On a somewhat related note (at least in my twisted mind), name 3 professional sports teams in the US whose names do not end in the letter 's'. (Update: Uh-oh, I haven't been keeping up, now there are at least four).

    Update: Ok, AM got me. In my limited universe, I was actually only thinking of the NBA, NFL, NHL, and MLB. And even there, I haven't really counted lately :-)

      There are over a dozen in MLS and the WNBA alone!
Re: The plural of "athlete's foot" is...
by mattr (Curate) on May 08, 2003 at 11:00 UTC
    I just have to say that this morning I was in a bakery and every time this woman walked past me I got this overpowering reek of mildew wash over me. That's gotta be worse than athlete's feet. Whatever they call it. (Don't Ask / Don't Tell)
Re: The plural of "athlete's foot" is...
by gilbert0 (Monk) on May 08, 2003 at 18:17 UTC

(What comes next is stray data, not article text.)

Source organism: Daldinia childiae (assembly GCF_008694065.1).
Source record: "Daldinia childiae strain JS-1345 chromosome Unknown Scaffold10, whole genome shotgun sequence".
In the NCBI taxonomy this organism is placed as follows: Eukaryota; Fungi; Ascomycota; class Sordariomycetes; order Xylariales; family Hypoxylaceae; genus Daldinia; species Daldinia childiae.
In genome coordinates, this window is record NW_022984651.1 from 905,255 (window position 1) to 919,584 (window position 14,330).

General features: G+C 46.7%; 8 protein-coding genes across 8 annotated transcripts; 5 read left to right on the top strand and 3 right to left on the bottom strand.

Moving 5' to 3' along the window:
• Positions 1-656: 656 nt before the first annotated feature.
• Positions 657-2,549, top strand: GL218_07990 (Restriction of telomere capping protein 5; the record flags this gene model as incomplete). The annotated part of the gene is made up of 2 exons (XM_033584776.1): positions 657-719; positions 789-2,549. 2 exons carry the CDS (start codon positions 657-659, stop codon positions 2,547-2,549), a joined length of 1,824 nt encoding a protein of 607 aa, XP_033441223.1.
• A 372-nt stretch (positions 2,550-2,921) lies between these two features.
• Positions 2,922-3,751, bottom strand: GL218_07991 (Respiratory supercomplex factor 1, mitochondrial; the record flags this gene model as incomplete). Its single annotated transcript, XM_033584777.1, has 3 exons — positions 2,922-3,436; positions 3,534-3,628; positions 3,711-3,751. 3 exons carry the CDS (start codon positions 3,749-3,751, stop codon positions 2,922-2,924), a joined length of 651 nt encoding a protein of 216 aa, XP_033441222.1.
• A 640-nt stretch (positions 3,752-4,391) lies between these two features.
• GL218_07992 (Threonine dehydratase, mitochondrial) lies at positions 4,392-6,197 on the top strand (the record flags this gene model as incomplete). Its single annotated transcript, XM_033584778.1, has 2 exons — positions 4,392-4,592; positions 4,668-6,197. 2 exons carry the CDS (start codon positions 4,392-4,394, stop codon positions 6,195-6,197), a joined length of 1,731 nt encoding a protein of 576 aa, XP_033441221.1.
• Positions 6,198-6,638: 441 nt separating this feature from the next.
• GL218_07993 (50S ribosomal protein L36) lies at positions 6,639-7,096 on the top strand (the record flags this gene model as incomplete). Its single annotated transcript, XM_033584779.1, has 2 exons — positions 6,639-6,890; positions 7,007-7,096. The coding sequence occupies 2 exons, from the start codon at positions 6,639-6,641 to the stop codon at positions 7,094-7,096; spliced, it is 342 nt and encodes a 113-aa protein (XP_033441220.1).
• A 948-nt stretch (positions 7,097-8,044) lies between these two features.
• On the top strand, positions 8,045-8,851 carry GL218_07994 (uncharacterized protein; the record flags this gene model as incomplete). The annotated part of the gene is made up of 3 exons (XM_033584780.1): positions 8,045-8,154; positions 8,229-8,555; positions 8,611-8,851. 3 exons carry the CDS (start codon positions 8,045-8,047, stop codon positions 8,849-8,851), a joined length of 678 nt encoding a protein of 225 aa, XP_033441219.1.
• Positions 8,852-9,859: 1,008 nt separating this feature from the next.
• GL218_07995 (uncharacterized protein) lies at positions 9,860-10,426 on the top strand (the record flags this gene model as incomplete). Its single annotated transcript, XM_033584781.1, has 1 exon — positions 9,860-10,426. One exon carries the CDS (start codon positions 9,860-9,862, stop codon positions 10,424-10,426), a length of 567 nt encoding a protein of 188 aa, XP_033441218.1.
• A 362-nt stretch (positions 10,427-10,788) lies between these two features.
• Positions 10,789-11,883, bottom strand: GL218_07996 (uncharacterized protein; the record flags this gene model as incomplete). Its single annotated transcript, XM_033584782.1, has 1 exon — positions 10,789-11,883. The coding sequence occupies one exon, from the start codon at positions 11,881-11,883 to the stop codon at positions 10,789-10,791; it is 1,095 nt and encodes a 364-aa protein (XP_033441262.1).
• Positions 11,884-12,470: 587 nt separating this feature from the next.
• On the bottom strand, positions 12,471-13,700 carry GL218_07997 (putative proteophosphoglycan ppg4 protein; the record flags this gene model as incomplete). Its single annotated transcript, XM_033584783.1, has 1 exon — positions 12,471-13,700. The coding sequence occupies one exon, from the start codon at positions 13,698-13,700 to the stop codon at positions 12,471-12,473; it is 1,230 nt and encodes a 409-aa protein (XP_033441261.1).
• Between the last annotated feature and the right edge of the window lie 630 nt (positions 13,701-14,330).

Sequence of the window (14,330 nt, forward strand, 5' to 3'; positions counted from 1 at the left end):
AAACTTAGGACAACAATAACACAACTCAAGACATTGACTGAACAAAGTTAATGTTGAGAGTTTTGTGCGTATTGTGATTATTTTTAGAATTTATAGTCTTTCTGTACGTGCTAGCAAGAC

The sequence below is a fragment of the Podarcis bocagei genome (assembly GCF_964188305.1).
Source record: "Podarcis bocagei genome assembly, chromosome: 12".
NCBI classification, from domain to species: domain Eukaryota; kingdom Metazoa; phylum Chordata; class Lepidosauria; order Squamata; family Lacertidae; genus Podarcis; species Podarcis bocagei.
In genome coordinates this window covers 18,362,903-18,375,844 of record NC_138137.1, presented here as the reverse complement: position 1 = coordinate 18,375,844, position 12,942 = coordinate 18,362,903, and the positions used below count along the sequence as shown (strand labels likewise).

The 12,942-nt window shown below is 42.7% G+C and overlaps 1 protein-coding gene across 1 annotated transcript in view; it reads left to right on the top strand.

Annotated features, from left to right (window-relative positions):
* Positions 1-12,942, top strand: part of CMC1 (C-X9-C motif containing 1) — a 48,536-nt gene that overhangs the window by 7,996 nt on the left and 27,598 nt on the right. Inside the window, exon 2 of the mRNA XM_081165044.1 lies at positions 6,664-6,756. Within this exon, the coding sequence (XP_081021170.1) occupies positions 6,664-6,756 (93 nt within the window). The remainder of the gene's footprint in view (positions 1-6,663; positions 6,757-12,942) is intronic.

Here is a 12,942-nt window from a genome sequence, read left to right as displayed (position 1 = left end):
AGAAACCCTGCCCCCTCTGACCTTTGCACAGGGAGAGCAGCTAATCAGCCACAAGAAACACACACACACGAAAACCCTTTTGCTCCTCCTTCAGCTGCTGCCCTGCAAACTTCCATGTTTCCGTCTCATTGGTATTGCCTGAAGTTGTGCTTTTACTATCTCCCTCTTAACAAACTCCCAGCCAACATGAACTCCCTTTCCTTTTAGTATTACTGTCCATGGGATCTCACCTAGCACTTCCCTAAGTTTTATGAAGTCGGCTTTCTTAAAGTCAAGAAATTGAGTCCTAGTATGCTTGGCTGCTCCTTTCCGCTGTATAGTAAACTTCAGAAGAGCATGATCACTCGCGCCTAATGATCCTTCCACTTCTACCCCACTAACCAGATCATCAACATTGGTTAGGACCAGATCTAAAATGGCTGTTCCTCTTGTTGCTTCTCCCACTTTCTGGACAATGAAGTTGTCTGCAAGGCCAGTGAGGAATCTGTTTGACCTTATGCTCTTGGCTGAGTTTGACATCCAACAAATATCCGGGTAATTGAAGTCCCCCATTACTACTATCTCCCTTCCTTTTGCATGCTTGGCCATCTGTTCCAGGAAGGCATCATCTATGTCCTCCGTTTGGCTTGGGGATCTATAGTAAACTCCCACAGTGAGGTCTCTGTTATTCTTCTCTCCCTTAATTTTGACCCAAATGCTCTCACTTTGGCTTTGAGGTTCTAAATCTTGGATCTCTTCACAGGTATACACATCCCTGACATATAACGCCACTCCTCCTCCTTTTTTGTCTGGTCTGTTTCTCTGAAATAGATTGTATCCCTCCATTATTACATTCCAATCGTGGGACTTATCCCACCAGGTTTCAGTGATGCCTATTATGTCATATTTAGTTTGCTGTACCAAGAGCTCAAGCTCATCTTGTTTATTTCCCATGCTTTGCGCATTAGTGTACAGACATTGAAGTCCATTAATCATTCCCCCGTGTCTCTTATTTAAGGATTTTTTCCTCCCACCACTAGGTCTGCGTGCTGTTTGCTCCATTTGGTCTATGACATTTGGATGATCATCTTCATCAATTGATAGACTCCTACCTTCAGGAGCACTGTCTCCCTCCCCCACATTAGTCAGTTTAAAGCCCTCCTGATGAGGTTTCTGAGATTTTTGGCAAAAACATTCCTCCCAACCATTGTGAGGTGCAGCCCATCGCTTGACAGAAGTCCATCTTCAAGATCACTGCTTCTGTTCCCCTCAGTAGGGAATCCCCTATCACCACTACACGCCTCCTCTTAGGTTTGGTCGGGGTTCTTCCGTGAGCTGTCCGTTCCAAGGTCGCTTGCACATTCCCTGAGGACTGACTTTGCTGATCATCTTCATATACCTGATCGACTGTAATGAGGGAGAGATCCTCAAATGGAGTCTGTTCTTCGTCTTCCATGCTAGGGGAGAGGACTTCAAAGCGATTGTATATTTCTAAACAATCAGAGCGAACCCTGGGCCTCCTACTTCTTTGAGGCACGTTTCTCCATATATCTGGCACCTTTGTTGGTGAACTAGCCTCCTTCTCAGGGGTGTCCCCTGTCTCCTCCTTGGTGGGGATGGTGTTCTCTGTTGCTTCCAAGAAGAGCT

The thing i'm wondering about is: What has this got to do with Perl?

    p.s.: if it does has something to do with it, does coding barefoot (or is is barefeet... :p) help?
      gilbert0, I see you haven't been around The Monastery for very long. You'll soon notice that pretty much anything goes when it comes to the Voting Booth. Don't worry too much about it :-)

      -- vek --
Re: The plural of "athlete's foot" is...
by rir (Vicar) on May 11, 2003 at 02:28 UTC
    Difficult questions like this are why people turn to computer languages.

    Incidentally ethylene glycol is a home remedy for fungal infections. I have seen it work dramatically.

    Ethylene glycol is the main ingredient in some common automotive antifreezes.

Re: The plural of "athlete's foot" is...
by jbert (Priest) on May 12, 2003 at 16:52 UTC
    And the plural of mongoose is?
    .
    .
    .
    .
    .
    .
    .
    .
    .
    .
    .
    .
    .
    .
    .
    .
    .
    .
    .
    .
    polygoose. :-)
Re: The plural of "athlete's foot" is...
by BubbaJones (Novice) on May 12, 2003 at 20:35 UTC
    Fumunda Cheese.
Re: The plural of "athlete's foot" is...
by QM (Vicar) on Aug 17, 2005 at 14:33 UTC
    Other choices:

    Athloot's Feet
    Fete de Athlete
    A Peeling Mess

    -QM
    --
    Quantum Mechanics: The dreams stuff is made of